Unintended Harm and Intentional Hope

By Tyler Hemsley, PharmD, C-WHO’s Chief Officer of Healthcare Innovation

The scramble to understand and strategically tackle the opioid epidemic continues. It’s still difficult to know the full depth and breadth of the unintended harm that has been caused.  Even as we try to gain our footing through appropriately limiting and tapering opioid prescribing, increasing availability of naloxone and educating patients and caregivers on its life-saving impact; we continue to see overdose deaths rising at an alarming rate – almost entirely due to high potency and synthetic products like fentanyl.  An incredible demand has been created over the past 15-20 years, and the response to a diminishing, or more tightly regulated supply line appears to be to seek cheaper, more dangerous, illicit alternatives.   

There are so many contributing factors in this atrocity, and I don’t see the benefit in finger pointing, so I won’t.  

I find it more helpful to take a thoughtful look at the current state.  The circumstance is neutral.  We are where we are.  So where to from here?   

Our goal in the rEASON project is to coordinate with existing stakeholders on the care team, incorporate feedback and representation from the patient/caregiver community, and help providers navigate the difficult discussions around pain control. 

The hope is that through these efforts, we can improve the current state as it stands, meeting people where they are, and offering help.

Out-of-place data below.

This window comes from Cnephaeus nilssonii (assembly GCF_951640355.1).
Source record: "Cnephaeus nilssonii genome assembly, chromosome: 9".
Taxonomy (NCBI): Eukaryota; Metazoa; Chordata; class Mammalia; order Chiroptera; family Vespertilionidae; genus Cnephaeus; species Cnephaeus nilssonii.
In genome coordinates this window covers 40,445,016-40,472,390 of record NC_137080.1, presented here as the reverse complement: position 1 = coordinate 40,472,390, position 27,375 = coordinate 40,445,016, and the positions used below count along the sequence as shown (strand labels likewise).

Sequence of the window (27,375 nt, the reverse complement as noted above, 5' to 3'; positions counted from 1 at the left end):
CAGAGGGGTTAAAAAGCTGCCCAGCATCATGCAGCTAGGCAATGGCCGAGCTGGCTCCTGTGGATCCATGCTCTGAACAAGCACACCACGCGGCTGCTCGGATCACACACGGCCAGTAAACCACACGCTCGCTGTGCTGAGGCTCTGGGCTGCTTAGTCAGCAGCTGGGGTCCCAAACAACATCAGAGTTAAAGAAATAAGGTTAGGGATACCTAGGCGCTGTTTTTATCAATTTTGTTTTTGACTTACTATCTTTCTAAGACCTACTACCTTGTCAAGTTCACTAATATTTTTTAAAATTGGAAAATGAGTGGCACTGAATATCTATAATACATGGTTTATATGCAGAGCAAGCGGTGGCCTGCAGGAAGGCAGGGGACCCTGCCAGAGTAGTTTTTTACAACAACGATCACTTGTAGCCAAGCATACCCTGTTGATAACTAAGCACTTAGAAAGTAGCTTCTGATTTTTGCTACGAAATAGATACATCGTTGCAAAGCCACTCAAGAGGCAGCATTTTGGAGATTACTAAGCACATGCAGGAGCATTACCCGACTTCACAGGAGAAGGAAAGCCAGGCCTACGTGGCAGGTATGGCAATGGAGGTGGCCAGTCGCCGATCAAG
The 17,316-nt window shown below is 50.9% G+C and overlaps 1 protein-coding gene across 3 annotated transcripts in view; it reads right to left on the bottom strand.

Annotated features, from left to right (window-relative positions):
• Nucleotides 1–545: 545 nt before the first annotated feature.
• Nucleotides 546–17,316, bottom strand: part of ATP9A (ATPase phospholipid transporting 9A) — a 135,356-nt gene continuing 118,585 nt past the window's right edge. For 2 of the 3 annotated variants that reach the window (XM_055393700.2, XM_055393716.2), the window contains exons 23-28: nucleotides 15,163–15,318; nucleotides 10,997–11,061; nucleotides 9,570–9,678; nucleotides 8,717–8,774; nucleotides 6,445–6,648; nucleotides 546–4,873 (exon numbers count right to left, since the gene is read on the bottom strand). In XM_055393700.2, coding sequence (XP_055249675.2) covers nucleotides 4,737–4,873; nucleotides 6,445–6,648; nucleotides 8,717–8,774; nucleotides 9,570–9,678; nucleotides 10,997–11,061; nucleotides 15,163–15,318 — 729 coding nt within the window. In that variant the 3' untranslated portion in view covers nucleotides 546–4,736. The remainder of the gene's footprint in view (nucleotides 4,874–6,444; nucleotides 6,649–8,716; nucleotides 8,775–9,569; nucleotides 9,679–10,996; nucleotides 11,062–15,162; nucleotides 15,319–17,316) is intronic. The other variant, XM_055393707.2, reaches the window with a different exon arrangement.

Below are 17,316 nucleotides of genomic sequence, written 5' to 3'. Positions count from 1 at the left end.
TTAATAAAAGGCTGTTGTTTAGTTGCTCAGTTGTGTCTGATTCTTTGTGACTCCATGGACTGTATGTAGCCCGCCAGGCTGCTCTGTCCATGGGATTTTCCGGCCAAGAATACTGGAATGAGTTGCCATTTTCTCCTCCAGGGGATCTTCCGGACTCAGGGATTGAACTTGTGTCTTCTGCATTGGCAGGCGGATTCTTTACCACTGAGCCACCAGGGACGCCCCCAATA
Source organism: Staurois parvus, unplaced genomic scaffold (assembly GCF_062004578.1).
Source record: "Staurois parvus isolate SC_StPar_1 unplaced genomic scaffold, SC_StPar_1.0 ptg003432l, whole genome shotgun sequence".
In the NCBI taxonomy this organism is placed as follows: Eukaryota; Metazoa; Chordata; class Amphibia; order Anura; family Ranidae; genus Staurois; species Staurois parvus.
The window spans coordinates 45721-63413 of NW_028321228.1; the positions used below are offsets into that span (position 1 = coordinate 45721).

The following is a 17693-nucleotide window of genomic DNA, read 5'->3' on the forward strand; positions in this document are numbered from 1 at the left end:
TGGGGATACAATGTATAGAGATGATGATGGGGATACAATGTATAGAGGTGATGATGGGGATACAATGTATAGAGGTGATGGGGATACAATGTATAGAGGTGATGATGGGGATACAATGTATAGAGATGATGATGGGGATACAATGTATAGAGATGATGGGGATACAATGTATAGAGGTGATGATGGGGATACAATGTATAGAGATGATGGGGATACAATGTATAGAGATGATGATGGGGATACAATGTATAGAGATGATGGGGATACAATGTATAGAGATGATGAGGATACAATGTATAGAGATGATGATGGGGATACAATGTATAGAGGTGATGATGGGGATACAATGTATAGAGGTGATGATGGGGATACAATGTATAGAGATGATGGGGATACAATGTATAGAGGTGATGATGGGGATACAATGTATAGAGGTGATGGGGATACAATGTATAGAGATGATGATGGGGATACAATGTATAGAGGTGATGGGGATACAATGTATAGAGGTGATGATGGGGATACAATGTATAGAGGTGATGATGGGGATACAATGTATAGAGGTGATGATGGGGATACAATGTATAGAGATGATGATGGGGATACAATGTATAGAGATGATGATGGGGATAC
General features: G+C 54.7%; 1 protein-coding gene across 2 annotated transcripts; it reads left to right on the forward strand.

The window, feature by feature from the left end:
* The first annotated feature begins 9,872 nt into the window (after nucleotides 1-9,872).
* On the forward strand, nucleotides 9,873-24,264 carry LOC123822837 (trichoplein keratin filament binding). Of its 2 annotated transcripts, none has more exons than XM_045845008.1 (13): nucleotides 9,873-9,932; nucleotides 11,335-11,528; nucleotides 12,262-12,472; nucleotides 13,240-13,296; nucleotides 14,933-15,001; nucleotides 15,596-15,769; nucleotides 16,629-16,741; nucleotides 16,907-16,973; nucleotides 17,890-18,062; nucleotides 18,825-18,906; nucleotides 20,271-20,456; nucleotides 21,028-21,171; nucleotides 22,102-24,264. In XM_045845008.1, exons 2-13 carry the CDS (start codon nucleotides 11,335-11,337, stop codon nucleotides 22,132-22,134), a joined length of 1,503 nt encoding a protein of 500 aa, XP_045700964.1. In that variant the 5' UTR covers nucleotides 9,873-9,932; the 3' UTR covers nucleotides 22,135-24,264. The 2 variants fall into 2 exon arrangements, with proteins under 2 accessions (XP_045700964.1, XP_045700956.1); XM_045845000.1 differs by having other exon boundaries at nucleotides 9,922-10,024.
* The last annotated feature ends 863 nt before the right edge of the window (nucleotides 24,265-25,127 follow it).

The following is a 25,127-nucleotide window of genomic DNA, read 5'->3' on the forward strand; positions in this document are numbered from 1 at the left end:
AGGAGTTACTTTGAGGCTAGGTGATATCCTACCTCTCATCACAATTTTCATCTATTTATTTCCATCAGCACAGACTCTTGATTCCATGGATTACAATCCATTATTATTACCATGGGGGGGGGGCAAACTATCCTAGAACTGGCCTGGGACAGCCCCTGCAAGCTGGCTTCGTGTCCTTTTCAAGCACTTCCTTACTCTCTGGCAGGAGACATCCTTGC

In addition, we hope that by normalizing these conversations we can have an impact upstream, as so many programs have shown is possible – limiting or eliminating opioids in favor of a multi-modal pain control plan.   

There is real hope in this.  It doesn’t completely reverse all the unintended harm, there’s no hope in changing or reversing the past.  This is a course correction for the future.  It is a better path.  Intentional hope and systematic progress build positive momentum.  I hope you can feel it too.  Please follow the links to learn more about rEASON and other transformational projects currently underway at C-WHO.  For more resources, check out our Resource Library. 

  • pharmacy
  • opioids
  • opioid use disorder
  • opioid epidemic
  • substance use disorder
  • recovery
Linda CardwellUnintended Harm and Intentional Hope
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